CHICAGO — The Illinois Appellate Court this week found that prosecutors in the Cook County State’s Attorney’s office were “motivated by racial discrimination” when they dismissed a Black woman from the jury pool in a murder case that centered around the killing of a federal informant.
In an order made public Tuesday, the court reversed Spencer Martin’s 2012 murder conviction and ordered a new trial. The reversal was based on the court’s finding that Cook County prosecutors improperly used one of four peremptory strikes to dismiss a potential juror — a Black woman.
The appellate court wrote that the Black potential juror was dismissed from the pool after she told prosecutors that she could not remember the name of the businesses where her son and ex-husband worked. The court noted that another prospective juror, a non-Black man, was unable to tell prosecutors exactly where his daughter was employed, yet no peremptory strike was used.
“The manifest weight of evidence is that the State was motivated by racial discrimination when it exercised a peremptory strike against one Black female juror based on judgments about her from her answers to questions during voir dire where the State did not exercise a peremptory challenge against a similarly situated non-Black juror and formulated excuses for his similar responses,” the court wrote.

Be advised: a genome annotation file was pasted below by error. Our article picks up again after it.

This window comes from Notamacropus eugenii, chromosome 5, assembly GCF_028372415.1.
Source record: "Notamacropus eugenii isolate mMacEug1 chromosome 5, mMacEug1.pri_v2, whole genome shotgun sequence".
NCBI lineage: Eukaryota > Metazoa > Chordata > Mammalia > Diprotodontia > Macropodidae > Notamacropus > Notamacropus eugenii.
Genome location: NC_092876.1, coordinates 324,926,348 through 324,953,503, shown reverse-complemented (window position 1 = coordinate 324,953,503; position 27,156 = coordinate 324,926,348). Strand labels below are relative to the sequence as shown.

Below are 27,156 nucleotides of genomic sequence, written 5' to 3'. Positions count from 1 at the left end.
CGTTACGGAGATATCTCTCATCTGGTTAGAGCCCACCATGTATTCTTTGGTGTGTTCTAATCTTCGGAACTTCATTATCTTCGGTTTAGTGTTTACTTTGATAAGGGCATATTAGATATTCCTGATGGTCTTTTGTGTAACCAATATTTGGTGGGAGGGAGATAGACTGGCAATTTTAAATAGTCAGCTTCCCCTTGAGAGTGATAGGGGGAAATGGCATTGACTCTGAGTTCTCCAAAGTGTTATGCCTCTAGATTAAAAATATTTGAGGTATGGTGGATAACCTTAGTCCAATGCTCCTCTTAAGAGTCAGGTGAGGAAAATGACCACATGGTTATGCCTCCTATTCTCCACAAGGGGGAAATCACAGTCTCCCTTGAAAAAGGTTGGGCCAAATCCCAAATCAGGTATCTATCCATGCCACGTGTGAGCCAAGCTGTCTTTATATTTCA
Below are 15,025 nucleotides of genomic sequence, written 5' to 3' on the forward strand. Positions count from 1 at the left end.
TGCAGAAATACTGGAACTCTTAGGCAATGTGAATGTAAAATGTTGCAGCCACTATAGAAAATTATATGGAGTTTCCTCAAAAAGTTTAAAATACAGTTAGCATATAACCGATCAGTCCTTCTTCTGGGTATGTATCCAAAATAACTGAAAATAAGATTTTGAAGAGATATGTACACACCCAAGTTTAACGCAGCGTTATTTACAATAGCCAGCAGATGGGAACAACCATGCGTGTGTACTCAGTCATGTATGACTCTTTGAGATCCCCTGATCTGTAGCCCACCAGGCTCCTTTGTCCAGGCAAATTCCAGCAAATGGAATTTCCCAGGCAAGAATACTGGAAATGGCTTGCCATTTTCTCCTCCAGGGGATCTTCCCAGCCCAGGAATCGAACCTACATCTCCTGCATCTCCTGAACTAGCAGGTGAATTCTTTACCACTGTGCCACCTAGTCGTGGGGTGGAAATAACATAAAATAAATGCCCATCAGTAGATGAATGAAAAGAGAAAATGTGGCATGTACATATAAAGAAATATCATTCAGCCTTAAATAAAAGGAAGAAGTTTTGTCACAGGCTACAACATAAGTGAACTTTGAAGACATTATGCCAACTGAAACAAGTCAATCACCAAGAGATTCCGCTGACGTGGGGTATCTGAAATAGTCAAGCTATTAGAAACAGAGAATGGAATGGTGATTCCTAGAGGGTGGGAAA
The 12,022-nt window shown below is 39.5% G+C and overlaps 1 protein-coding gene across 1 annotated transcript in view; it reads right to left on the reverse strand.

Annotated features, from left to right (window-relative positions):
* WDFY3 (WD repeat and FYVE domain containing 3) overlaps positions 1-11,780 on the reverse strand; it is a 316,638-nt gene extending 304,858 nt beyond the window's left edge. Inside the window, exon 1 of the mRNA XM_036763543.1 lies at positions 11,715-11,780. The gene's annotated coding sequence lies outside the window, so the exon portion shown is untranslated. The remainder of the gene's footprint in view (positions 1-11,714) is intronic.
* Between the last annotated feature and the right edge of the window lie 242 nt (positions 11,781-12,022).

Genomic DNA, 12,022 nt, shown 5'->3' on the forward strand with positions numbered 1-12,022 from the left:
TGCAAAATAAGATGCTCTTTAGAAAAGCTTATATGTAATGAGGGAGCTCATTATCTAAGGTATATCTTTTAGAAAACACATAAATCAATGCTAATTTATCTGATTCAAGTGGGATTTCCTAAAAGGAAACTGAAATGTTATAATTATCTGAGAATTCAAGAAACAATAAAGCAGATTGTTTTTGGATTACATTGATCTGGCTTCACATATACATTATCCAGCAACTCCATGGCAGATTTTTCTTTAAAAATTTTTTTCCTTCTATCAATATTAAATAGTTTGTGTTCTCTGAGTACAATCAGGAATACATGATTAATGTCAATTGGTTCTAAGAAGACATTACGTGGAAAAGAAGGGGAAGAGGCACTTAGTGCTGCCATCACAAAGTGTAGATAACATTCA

The state’s attorney’s office declined to comment on the appellate court’s order. Martin’s attorney could not be reached.
In May 2006, Earl Willis’ body was discovered in his vehicle near 72nd Street and South Indiana Avenue in Greater Grand Crossing. He was reported missing about three months three months earlier. The Cook County medical examiner’s office determined he was shot three times, though police recovered just one empty shell casing in the vehicle.
In February of that year, prosecutors said, Willis and Martin were involved in a robbery and shooting at a gas station near West Lawrence and North Clarendon in Uptown. Police at the time said evidence recovered in that shooting matched other evidence found at another shooting near 68th Street and South Ashland in West Englewood the month before.
Eventually, authorities said, the ballistics evidence in those two shootings was matched with the shell casing that was recovered in the vehicle where Willis’ body was found.
Martin was convicted of murdering Willis in 2012 and he was sentenced to life in prison.
Though his murder conviction was reversed, Martin, 44, is still in custody of the Illinois Department of Corrections. Court records show that Martin was sentenced to more than 100 years in prison for his convictions in the Uptown and West Englewood shootings.